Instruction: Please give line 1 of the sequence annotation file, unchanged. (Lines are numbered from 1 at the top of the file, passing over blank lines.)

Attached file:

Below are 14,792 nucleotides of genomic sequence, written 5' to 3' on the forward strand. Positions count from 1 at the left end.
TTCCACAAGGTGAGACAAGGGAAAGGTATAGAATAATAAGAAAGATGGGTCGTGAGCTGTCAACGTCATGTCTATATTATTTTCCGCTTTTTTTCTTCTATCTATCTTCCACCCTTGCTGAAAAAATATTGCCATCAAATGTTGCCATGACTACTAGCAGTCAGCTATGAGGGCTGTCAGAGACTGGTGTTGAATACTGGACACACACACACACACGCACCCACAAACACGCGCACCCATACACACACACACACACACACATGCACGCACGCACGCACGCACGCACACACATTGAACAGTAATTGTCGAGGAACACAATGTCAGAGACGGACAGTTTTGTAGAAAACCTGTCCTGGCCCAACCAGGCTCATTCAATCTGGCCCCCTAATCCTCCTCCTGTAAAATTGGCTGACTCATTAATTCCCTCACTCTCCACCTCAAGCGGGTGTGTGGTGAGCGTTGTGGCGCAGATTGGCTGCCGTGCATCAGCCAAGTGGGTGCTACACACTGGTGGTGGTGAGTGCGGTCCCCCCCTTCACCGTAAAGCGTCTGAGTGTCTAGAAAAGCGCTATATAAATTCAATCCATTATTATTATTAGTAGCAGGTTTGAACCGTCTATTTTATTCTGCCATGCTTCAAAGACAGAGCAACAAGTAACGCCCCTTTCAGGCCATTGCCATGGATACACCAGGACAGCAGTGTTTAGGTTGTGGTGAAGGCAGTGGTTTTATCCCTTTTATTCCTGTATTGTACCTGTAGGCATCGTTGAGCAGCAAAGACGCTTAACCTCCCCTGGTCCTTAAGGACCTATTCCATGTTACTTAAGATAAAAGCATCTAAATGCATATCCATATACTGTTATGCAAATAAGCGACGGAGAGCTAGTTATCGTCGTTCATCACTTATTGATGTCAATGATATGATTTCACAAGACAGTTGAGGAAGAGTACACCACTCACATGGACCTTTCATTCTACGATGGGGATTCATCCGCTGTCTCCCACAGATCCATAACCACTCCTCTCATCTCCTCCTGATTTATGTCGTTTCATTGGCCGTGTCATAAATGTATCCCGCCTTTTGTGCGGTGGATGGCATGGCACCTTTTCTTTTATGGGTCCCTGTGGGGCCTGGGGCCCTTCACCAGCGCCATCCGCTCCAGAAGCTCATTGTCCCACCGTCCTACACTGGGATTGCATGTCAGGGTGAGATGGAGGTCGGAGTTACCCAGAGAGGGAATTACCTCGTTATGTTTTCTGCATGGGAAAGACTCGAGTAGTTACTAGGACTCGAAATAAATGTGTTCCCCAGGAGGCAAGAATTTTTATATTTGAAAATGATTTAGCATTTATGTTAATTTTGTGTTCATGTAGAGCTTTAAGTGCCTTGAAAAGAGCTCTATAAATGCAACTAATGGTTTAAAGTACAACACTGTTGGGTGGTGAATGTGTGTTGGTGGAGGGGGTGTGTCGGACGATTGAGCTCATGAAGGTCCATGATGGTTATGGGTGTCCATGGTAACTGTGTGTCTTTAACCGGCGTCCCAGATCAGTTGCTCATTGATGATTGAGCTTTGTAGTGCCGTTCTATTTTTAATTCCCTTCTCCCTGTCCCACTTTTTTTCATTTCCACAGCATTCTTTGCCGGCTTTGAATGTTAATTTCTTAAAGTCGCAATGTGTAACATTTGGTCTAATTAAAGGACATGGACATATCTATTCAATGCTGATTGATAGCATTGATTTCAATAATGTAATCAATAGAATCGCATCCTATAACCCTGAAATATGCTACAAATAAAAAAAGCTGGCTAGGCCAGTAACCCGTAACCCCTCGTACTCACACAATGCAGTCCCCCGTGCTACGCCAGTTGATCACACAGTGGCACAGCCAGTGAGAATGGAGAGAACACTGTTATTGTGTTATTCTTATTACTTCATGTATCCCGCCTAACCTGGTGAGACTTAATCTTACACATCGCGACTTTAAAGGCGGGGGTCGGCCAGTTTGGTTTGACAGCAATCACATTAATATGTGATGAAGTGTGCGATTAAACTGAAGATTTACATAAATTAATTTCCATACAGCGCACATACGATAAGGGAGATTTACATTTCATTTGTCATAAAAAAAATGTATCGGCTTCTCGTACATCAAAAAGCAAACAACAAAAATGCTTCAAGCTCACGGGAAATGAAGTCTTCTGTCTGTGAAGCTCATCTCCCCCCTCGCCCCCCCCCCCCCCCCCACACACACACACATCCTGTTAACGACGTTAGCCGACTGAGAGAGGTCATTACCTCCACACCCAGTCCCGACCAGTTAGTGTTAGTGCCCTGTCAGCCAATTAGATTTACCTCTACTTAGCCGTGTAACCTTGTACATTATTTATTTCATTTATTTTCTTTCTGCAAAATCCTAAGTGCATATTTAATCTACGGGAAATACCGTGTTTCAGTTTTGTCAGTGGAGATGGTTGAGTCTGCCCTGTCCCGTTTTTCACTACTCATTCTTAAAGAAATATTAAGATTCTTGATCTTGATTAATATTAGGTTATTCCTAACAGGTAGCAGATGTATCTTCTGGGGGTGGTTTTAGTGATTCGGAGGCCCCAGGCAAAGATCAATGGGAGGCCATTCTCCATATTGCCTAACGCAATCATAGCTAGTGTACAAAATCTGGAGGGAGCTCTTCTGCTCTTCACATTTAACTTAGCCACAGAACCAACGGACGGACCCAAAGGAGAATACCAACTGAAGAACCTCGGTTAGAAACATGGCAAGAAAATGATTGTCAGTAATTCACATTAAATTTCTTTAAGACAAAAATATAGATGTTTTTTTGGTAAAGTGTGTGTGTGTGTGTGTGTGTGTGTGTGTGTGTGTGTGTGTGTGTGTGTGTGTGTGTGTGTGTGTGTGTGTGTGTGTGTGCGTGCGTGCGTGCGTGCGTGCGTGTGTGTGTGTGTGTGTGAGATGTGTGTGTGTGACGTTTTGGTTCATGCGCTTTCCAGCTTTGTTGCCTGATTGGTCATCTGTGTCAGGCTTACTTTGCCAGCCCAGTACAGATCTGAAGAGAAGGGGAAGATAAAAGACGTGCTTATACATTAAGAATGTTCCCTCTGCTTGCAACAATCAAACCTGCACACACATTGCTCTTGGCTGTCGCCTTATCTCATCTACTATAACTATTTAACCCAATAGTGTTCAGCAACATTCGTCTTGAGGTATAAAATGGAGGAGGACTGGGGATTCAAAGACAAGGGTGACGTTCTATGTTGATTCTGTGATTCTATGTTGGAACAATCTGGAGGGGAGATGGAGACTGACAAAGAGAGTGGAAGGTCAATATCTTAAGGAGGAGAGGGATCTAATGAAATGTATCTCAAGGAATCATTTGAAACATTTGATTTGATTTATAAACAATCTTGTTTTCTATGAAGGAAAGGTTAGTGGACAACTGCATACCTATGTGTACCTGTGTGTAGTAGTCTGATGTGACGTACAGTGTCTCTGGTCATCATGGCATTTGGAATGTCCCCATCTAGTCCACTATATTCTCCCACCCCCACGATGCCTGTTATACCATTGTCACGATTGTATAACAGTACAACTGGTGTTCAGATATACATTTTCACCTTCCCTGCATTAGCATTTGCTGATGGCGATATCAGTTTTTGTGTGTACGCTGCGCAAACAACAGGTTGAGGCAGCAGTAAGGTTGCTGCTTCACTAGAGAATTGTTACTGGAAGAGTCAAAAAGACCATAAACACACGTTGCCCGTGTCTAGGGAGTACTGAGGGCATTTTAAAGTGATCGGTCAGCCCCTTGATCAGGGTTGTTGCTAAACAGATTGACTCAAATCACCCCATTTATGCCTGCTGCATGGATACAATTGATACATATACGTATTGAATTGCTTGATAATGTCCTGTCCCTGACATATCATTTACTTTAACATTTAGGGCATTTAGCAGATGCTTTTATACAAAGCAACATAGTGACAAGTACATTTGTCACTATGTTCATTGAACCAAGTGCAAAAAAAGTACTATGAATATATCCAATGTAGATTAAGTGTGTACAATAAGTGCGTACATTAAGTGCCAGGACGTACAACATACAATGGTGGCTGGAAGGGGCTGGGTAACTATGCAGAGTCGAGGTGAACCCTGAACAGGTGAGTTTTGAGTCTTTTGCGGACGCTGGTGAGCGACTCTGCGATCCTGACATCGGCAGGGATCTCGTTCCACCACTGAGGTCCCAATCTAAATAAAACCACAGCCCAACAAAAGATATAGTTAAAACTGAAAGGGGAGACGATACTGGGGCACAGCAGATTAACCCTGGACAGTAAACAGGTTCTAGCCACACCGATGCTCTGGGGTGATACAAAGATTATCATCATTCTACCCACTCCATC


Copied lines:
Below are 14,792 nucleotides of genomic sequence, written 5' to 3' on the forward strand. Positions count from 1 at the left end.